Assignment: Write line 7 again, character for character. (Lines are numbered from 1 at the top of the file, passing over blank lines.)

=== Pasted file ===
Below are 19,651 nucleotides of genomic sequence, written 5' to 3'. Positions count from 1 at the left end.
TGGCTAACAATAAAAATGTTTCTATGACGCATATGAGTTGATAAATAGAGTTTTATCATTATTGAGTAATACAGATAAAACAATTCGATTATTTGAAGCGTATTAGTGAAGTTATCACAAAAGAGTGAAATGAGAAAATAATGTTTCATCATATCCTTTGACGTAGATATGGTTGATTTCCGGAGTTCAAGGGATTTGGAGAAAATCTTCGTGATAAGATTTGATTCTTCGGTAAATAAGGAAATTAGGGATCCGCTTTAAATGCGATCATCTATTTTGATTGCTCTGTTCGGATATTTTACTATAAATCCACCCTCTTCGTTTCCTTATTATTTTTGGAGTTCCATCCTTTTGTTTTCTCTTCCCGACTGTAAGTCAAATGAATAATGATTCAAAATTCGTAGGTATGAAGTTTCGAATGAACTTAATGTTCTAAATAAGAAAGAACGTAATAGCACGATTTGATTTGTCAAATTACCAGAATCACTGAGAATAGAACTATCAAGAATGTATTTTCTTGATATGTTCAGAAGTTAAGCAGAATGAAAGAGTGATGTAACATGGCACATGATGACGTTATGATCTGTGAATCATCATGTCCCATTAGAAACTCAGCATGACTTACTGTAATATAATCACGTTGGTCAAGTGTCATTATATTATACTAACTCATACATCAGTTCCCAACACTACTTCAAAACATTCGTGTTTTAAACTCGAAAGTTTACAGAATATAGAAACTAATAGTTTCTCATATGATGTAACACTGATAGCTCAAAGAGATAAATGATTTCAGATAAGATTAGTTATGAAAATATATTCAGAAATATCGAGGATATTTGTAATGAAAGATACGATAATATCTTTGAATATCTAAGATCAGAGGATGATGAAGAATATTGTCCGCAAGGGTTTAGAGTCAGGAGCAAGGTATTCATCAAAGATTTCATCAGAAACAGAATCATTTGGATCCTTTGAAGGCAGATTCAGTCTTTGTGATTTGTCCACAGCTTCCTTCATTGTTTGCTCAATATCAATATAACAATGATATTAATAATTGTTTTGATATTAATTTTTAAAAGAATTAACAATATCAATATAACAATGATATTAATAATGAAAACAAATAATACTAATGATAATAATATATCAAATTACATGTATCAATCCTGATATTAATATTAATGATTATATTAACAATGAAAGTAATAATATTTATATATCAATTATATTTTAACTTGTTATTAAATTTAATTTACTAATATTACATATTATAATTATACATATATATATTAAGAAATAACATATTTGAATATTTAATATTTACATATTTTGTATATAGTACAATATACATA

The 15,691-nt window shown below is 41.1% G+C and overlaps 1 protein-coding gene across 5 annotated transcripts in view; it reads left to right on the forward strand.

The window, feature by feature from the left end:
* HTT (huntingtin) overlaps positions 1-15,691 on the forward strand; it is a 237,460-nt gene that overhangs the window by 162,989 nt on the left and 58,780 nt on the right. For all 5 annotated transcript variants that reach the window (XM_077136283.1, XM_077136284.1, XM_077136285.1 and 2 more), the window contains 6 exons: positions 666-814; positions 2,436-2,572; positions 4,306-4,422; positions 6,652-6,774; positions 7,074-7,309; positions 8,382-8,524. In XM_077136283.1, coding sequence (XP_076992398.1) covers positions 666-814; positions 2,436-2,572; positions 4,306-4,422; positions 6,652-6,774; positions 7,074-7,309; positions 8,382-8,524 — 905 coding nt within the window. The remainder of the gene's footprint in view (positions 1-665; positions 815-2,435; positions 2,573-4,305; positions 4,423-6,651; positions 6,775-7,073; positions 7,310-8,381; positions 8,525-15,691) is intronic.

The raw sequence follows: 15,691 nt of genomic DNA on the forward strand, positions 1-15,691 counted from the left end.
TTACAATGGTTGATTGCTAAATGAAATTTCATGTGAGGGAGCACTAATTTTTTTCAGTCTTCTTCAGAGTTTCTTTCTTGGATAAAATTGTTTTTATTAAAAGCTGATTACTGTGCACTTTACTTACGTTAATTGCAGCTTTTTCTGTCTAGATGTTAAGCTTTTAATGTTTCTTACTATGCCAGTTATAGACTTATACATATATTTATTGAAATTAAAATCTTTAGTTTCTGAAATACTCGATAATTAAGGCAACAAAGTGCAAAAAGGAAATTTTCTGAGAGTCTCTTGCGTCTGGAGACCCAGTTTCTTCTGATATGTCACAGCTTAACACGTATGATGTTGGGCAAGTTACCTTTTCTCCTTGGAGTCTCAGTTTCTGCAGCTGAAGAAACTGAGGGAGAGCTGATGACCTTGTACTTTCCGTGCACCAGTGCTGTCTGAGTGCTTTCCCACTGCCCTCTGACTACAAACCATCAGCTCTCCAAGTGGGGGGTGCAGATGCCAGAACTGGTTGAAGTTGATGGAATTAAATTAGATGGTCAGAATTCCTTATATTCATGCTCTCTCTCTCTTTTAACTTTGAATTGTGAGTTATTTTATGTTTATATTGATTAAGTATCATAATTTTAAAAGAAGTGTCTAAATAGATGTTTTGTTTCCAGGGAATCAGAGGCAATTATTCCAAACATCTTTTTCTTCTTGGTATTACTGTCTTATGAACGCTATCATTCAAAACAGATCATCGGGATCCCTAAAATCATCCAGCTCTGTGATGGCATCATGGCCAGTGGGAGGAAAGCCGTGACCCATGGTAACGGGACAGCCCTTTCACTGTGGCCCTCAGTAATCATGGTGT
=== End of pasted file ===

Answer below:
TTACAATGGTTGATTGCTAAATGAAATTTCATGTGAGGGAGCACTAATTTTTTTCAGTCTTCTTCAGAGTTTCTTTCTTGGATAAAATTGTTTTTATTAAAAGCTGATTACTGTGCACTTTACTTACGTTAATTGCAGCTTTTTCTGTCTAGATGTTAAGCTTTTAATGTTTCTTACTATGCCAGTTATAGACTTATACATATATTTATTGAAATTAAAATCTTTAGTTTCTGAAATACTCGATAATTAAGGCAACAAAGTGCAAAAAGGAAATTTTCTGAGAGTCTCTTGCGTCTGGAGACCCAGTTTCTTCTGATATGTCACAGCTTAACACGTATGATGTTGGGCAAGTTACCTTTTCTCCTTGGAGTCTCAGTTTCTGCAGCTGAAGAAACTGAGGGAGAGCTGATGACCTTGTACTTTCCGTGCACCAGTGCTGTCTGAGTGCTTTCCCACTGCCCTCTGACTACAAACCATCAGCTCTCCAAGTGGGGGGTGCAGATGCCAGAACTGGTTGAAGTTGATGGAATTAAATTAGATGGTCAGAATTCCTTATATTCATGCTCTCTCTCTCTTTTAACTTTGAATTGTGAGTTATTTTATGTTTATATTGATTAAGTATCATAATTTTAAAAGAAGTGTCTAAATAGATGTTTTGTTTCCAGGGAATCAGAGGCAATTATTCCAAACATCTTTTTCTTCTTGGTATTACTGTCTTATGAACGCTATCATTCAAAACAGATCATCGGGATCCCTAAAATCATCCAGCTCTGTGATGGCATCATGGCCAGTGGGAGGAAAGCCGTGACCCATGGTAACGGGACAGCCCTTTCACTGTGGCCCTCAGTAATCATGGTGT